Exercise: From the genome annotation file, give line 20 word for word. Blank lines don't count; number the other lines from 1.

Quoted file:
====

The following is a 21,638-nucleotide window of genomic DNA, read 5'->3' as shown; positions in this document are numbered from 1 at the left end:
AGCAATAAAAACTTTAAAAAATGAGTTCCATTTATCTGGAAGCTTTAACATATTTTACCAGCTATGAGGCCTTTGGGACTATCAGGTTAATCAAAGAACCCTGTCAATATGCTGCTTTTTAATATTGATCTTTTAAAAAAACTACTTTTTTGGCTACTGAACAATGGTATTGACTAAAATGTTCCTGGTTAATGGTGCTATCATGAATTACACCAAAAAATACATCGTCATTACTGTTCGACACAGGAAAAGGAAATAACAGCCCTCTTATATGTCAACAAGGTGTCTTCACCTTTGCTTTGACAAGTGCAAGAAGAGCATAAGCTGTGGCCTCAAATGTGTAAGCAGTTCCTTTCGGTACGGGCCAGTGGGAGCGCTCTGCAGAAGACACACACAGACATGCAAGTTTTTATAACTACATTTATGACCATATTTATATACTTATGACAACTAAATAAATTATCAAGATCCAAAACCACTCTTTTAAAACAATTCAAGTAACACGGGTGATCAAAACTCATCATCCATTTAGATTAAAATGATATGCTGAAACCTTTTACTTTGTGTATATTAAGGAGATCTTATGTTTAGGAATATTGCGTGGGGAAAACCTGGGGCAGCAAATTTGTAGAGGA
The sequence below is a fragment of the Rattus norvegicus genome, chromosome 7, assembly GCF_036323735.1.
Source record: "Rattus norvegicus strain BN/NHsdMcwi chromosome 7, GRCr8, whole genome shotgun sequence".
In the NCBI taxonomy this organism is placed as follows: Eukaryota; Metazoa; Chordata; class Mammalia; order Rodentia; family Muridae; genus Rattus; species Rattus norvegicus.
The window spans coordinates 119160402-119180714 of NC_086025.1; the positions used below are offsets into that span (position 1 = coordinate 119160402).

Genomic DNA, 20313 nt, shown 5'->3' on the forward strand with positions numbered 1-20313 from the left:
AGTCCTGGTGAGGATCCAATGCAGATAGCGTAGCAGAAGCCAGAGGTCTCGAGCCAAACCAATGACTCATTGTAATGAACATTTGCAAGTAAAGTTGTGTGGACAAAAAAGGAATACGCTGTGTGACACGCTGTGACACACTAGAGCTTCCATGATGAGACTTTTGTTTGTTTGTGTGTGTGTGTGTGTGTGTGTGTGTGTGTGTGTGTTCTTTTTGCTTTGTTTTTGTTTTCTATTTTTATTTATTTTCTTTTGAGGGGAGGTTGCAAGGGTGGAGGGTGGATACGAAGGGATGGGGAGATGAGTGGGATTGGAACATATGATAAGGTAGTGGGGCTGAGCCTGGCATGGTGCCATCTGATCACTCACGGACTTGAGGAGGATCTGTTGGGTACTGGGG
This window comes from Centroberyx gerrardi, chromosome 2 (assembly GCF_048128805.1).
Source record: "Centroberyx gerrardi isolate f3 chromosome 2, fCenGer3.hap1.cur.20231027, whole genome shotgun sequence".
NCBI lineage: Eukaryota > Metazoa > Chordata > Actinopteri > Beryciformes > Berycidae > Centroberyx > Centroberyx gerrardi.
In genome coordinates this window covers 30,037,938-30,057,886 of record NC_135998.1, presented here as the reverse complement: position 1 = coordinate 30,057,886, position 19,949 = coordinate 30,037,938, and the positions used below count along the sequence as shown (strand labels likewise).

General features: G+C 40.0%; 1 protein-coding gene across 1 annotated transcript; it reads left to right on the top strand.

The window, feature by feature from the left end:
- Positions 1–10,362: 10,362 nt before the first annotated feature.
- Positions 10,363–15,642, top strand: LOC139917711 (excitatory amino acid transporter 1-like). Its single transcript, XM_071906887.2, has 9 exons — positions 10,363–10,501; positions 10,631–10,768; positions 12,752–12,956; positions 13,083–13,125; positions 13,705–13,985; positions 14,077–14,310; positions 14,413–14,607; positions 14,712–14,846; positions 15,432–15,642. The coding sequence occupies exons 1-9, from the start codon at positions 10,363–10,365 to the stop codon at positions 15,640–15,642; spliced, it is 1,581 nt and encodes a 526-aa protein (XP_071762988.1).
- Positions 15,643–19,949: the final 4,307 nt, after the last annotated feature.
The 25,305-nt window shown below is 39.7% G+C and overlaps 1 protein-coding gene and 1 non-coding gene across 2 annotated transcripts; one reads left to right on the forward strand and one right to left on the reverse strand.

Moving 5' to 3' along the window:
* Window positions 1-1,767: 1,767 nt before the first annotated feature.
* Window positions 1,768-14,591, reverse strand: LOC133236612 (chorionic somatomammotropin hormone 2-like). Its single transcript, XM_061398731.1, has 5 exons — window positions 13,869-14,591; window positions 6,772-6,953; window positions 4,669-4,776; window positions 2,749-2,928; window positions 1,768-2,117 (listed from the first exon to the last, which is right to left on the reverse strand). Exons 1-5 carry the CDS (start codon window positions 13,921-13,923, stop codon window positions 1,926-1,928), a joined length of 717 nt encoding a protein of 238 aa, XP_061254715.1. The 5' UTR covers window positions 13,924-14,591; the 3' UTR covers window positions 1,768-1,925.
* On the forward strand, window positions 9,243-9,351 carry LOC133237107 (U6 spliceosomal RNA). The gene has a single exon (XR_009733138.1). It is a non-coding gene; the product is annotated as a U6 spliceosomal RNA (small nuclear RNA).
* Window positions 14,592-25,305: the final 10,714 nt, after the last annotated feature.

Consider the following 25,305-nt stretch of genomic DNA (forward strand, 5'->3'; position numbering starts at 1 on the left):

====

* Window positions 1-1,767: 1,767 nt before the first annotated feature.